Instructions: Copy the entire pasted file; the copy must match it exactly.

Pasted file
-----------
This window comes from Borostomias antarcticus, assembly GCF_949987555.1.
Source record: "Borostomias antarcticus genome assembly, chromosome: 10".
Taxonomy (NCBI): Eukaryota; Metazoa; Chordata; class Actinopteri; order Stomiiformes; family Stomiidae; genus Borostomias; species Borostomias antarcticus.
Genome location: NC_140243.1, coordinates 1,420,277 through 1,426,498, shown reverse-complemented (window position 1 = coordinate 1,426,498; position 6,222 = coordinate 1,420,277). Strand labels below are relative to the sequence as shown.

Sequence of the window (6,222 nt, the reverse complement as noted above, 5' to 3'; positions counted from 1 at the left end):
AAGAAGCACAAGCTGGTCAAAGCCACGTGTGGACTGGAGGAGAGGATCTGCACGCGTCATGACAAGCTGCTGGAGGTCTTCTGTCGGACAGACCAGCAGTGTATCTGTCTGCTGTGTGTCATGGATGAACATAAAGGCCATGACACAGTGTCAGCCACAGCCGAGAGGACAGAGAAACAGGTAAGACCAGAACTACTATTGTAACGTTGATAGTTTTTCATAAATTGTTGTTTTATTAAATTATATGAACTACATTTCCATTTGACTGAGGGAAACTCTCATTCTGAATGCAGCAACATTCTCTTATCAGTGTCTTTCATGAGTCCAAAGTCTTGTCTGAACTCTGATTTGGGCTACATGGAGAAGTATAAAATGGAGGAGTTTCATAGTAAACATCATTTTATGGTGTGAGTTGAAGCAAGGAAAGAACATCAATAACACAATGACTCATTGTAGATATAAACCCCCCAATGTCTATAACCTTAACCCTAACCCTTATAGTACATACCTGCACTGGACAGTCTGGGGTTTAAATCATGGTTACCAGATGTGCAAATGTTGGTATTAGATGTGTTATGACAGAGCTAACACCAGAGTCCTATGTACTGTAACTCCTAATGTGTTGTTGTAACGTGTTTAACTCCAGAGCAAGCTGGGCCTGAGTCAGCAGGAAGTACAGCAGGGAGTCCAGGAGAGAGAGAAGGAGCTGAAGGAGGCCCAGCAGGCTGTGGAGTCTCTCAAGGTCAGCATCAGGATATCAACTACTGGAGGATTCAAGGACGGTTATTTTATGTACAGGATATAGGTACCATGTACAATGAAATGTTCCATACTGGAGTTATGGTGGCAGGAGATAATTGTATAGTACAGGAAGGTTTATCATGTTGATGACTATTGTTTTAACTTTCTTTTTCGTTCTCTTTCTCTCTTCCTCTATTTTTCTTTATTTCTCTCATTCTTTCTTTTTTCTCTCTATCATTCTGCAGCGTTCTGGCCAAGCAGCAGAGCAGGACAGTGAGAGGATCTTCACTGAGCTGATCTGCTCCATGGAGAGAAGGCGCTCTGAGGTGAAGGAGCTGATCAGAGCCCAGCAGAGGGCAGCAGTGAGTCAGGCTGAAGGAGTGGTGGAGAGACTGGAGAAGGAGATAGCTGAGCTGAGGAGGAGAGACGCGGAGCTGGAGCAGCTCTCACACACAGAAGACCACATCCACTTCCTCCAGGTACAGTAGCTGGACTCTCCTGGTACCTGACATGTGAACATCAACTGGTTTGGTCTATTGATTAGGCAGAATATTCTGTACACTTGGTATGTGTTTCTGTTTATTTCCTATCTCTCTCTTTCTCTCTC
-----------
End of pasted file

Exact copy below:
This window comes from Borostomias antarcticus, assembly GCF_949987555.1.
Source record: "Borostomias antarcticus genome assembly, chromosome: 10".
Taxonomy (NCBI): Eukaryota; Metazoa; Chordata; class Actinopteri; order Stomiiformes; family Stomiidae; genus Borostomias; species Borostomias antarcticus.
Genome location: NC_140243.1, coordinates 1,420,277 through 1,426,498, shown reverse-complemented (window position 1 = coordinate 1,426,498; position 6,222 = coordinate 1,420,277). Strand labels below are relative to the sequence as shown.

Sequence of the window (6,222 nt, the reverse complement as noted above, 5' to 3'; positions counted from 1 at the left end):
AAGAAGCACAAGCTGGTCAAAGCCACGTGTGGACTGGAGGAGAGGATCTGCACGCGTCATGACAAGCTGCTGGAGGTCTTCTGTCGGACAGACCAGCAGTGTATCTGTCTGCTGTGTGTCATGGATGAACATAAAGGCCATGACACAGTGTCAGCCACAGCCGAGAGGACAGAGAAACAGGTAAGACCAGAACTACTATTGTAACGTTGATAGTTTTTCATAAATTGTTGTTTTATTAAATTATATGAACTACATTTCCATTTGACTGAGGGAAACTCTCATTCTGAATGCAGCAACATTCTCTTATCAGTGTCTTTCATGAGTCCAAAGTCTTGTCTGAACTCTGATTTGGGCTACATGGAGAAGTATAAAATGGAGGAGTTTCATAGTAAACATCATTTTATGGTGTGAGTTGAAGCAAGGAAAGAACATCAATAACACAATGACTCATTGTAGATATAAACCCCCCAATGTCTATAACCTTAACCCTAACCCTTATAGTACATACCTGCACTGGACAGTCTGGGGTTTAAATCATGGTTACCAGATGTGCAAATGTTGGTATTAGATGTGTTATGACAGAGCTAACACCAGAGTCCTATGTACTGTAACTCCTAATGTGTTGTTGTAACGTGTTTAACTCCAGAGCAAGCTGGGCCTGAGTCAGCAGGAAGTACAGCAGGGAGTCCAGGAGAGAGAGAAGGAGCTGAAGGAGGCCCAGCAGGCTGTGGAGTCTCTCAAGGTCAGCATCAGGATATCAACTACTGGAGGATTCAAGGACGGTTATTTTATGTACAGGATATAGGTACCATGTACAATGAAATGTTCCATACTGGAGTTATGGTGGCAGGAGATAATTGTATAGTACAGGAAGGTTTATCATGTTGATGACTATTGTTTTAACTTTCTTTTTCGTTCTCTTTCTCTCTTCCTCTATTTTTCTTTATTTCTCTCATTCTTTCTTTTTTCTCTCTATCATTCTGCAGCGTTCTGGCCAAGCAGCAGAGCAGGACAGTGAGAGGATCTTCACTGAGCTGATCTGCTCCATGGAGAGAAGGCGCTCTGAGGTGAAGGAGCTGATCAGAGCCCAGCAGAGGGCAGCAGTGAGTCAGGCTGAAGGAGTGGTGGAGAGACTGGAGAAGGAGATAGCTGAGCTGAGGAGGAGAGACGCGGAGCTGGAGCAGCTCTCACACACAGAAGACCACATCCACTTCCTCCAGGTACAGTAGCTGGACTCTCCTGGTACCTGACATGTGAACATCAACTGGTTTGGTCTATTGATTAGGCAGAATATTCTGTACACTTGGTATGTGTTTCTGTTTATTTCCTATCTCTCTCTTTCTCTCTC